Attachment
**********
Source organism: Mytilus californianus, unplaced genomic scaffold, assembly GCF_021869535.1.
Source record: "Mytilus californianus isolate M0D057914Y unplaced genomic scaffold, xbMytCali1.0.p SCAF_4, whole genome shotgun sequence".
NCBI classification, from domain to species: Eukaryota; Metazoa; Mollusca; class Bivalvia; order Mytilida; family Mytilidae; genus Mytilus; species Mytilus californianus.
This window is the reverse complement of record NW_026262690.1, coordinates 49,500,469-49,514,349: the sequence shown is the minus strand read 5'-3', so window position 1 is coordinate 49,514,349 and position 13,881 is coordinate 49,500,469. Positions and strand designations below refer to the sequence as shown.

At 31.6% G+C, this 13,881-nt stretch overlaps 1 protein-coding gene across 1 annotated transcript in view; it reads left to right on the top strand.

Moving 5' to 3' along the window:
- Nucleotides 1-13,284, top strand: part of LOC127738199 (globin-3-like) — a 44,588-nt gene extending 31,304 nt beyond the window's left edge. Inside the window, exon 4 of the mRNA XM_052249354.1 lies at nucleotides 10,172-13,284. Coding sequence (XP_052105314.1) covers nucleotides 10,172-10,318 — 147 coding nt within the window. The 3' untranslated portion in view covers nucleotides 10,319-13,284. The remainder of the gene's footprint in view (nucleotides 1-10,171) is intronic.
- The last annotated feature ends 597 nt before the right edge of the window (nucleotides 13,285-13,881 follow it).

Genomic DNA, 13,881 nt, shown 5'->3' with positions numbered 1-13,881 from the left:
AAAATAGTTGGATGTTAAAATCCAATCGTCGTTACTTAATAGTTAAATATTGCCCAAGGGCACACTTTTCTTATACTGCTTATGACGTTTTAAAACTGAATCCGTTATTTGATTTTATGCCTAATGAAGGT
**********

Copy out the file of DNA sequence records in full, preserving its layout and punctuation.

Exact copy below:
Source organism: Mytilus californianus, unplaced genomic scaffold, assembly GCF_021869535.1.
Source record: "Mytilus californianus isolate M0D057914Y unplaced genomic scaffold, xbMytCali1.0.p SCAF_4, whole genome shotgun sequence".
NCBI classification, from domain to species: Eukaryota; Metazoa; Mollusca; class Bivalvia; order Mytilida; family Mytilidae; genus Mytilus; species Mytilus californianus.
This window is the reverse complement of record NW_026262690.1, coordinates 49,500,469-49,514,349: the sequence shown is the minus strand read 5'-3', so window position 1 is coordinate 49,514,349 and position 13,881 is coordinate 49,500,469. Positions and strand designations below refer to the sequence as shown.

At 31.6% G+C, this 13,881-nt stretch overlaps 1 protein-coding gene across 1 annotated transcript in view; it reads left to right on the top strand.

Moving 5' to 3' along the window:
- Nucleotides 1-13,284, top strand: part of LOC127738199 (globin-3-like) — a 44,588-nt gene extending 31,304 nt beyond the window's left edge. Inside the window, exon 4 of the mRNA XM_052249354.1 lies at nucleotides 10,172-13,284. Coding sequence (XP_052105314.1) covers nucleotides 10,172-10,318 — 147 coding nt within the window. The 3' untranslated portion in view covers nucleotides 10,319-13,284. The remainder of the gene's footprint in view (nucleotides 1-10,171) is intronic.
- The last annotated feature ends 597 nt before the right edge of the window (nucleotides 13,285-13,881 follow it).

Genomic DNA, 13,881 nt, shown 5'->3' with positions numbered 1-13,881 from the left:
AAAATAGTTGGATGTTAAAATCCAATCGTCGTTACTTAATAGTTAAATATTGCCCAAGGGCACACTTTTCTTATACTGCTTATGACGTTTTAAAACTGAATCCGTTATTTGATTTTATGCCTAATGAAGGT